Cefditoren, also known as cefditoren pivoxil is an antibiotic used to treat infections caused by Gram-positive and Gram-negative bacteria that are resistant to other antibiotics. It is mainly used for treatment of community acquired pneumonia. It is taken by mouth and is in the cephalosporin family of antibiotics, which is part of the broader beta-lactam group of antibiotics.

<span class="mw-page-title-main">Tedizolid</span> Oxazolidinone-class antibiotic

Tedizolid, sold under the brand name Sivextro is an oxazolidinone-class antibiotic. Tedizolid phosphate is a phosphate ester prodrug of the active compound tedizolid. It was developed by Cubist Pharmaceuticals, following acquisition of Trius Therapeutics, and is marketed for the treatment of acute bacterial skin and skin structure infections.

<span class="mw-page-title-main">Ceftaroline fosamil</span> Chemical compound

Ceftaroline fosamil (INN), brand name Teflaro in the US and Zinforo in Europe, is a cephalosporin antibiotic with anti-MRSA activity. Ceftaroline fosamil is a prodrug of ceftaroline. It is active against methicillin-resistant Staphylococcus aureus (MRSA) and other Gram-positive bacteria. It retains some activity of later-generation cephalosporins having broad-spectrum activity against Gram-negative bacteria, but its effectiveness is relatively much weaker. It is currently being investigated for community-acquired pneumonia and complicated skin and skin structure infection.

<span class="mw-page-title-main">Omadacycline</span> Chemical compound

Omadacycline, sold under the brand name Nuzyra, is a broad spectrum antibiotic medication belonging to the aminomethylcycline subclass of tetracycline antibiotics. In the United States, it was approved in October 2018, for the treatment of community-acquired bacterial pneumonia and acute skin and skin structure infections.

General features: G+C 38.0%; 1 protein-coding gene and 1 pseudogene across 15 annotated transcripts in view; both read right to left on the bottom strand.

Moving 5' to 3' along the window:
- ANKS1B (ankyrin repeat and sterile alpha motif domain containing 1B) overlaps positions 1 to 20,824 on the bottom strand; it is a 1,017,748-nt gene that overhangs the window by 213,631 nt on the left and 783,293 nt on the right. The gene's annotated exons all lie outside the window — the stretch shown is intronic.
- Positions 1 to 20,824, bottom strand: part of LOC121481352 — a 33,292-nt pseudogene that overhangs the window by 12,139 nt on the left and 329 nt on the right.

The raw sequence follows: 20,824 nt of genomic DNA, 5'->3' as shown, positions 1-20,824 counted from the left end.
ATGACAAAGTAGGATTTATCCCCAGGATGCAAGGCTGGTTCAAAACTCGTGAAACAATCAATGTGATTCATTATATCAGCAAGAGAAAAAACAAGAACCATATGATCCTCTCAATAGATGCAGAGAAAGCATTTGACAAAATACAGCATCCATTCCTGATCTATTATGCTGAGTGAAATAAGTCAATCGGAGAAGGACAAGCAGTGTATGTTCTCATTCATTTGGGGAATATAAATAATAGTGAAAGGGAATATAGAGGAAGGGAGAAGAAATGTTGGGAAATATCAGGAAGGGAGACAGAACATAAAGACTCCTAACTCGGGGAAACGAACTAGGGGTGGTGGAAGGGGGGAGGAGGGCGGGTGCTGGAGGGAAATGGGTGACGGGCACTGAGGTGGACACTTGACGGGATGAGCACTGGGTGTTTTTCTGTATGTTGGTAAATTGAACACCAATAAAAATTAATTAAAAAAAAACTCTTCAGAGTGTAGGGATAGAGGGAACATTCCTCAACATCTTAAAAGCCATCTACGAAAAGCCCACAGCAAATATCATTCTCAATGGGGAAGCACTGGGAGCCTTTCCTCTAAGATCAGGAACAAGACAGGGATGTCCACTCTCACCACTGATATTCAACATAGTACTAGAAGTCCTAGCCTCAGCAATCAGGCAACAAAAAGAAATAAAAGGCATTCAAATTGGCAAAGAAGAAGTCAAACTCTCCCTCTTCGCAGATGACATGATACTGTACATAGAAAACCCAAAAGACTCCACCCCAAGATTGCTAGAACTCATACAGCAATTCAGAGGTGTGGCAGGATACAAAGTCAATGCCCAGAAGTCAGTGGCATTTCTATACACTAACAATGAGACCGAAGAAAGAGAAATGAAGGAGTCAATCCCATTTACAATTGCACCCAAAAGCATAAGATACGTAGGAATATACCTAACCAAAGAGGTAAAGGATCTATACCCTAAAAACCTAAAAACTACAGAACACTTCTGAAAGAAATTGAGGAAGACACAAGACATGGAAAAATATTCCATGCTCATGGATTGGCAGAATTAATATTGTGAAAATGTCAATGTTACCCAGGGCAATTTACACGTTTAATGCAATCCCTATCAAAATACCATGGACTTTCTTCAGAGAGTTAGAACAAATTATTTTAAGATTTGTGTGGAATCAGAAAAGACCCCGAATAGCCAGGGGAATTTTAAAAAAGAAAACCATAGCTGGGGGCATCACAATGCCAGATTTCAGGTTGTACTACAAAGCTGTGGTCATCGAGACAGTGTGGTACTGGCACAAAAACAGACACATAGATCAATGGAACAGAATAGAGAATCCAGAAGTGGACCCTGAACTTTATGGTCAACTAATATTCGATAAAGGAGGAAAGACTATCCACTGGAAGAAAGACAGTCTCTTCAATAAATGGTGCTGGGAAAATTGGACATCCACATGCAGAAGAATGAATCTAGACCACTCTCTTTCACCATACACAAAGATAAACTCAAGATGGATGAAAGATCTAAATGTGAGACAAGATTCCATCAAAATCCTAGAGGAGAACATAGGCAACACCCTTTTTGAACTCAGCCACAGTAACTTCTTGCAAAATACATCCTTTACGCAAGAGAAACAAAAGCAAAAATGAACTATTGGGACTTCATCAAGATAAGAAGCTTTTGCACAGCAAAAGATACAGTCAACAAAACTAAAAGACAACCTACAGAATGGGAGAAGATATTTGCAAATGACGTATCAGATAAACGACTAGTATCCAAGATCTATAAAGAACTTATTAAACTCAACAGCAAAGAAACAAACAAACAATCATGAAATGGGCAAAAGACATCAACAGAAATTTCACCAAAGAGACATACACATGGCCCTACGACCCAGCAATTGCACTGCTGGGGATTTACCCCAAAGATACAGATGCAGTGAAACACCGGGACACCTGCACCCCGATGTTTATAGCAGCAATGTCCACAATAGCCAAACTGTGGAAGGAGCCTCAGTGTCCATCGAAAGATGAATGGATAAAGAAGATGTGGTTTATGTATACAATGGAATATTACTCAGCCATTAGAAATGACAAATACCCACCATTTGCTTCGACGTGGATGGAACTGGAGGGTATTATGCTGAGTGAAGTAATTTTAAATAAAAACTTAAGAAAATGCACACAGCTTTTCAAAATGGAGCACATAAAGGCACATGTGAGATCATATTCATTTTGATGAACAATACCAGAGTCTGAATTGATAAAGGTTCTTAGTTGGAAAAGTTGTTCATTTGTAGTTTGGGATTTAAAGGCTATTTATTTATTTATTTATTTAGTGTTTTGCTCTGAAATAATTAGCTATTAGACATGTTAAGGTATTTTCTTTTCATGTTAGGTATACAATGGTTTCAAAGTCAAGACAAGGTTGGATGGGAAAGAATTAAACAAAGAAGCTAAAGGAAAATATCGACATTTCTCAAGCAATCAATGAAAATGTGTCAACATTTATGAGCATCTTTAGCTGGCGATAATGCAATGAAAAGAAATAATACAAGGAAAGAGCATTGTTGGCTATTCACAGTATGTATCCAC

<span class="mw-page-title-main">Eravacycline</span> Chemical compound

Eravacycline is a synthetic halogenated tetracycline class antibiotic by Tetraphase Pharmaceuticals. It is closely related to tigecycline. It has a broad spectrum of activity including many multi-drug resistant strains of bacteria. Phase III studies in complicated intra-abdominal infections (cIAI) and complicated urinary tract infections (cUTI) were recently completed with mixed results. Eravacycline was granted fast track designation by the FDA and is currently available in USA.

<span class="mw-page-title-main">Ceftolozane/tazobactam</span> Antibiotic

Ceftolozane/tazobactam, sold under the brand name Zerbaxa, is a fixed-dose combination antibiotic medication used for the treatment of complicated urinary tract infections and complicated intra-abdominal infections in adults. Ceftolozane is a cephalosporin antibiotic, developed for the treatment of infections with gram-negative bacteria that are resistant to conventional antibiotics. It was studied for urinary tract infections, intra-abdominal infections and ventilator-associated bacterial pneumonia.

<span class="mw-page-title-main">Ceftazidime/avibactam</span> Combination antibiotic medication

Ceftazidime/avibactam, sold under the brand name Avycaz among others, is a fixed-dose combination medication composed of ceftazidime, a cephalosporin antibiotic, and avibactam, a β-lactamase inhibitor. It is used to treat complicated intra-abdominal infections, urinary tract infections, and pneumonia. It is only recommended when other options are not appropriate. It is given by infusion into a vein.

<span class="mw-page-title-main">Cefiderocol</span> Antibiotic

Cefiderocol, sold under the brand name Fetroja among others, is an antibiotic used to treat complicated urinary tract infections when no other options are available. It is indicated for the treatment of multi-drug-resistant Gram-negative bacteria including Pseudomonas aeruginosa. It is given by injection into a vein.

Imipenem/cilastatin/relebactam, sold under the brand name Recarbrio, is a fixed-dose combination medication used as an antibiotic. In 2019, it was approved for use in the United States for the treatment of complicated urinary tract and complicated intra-abdominal infections. It is administered via intravenous injection.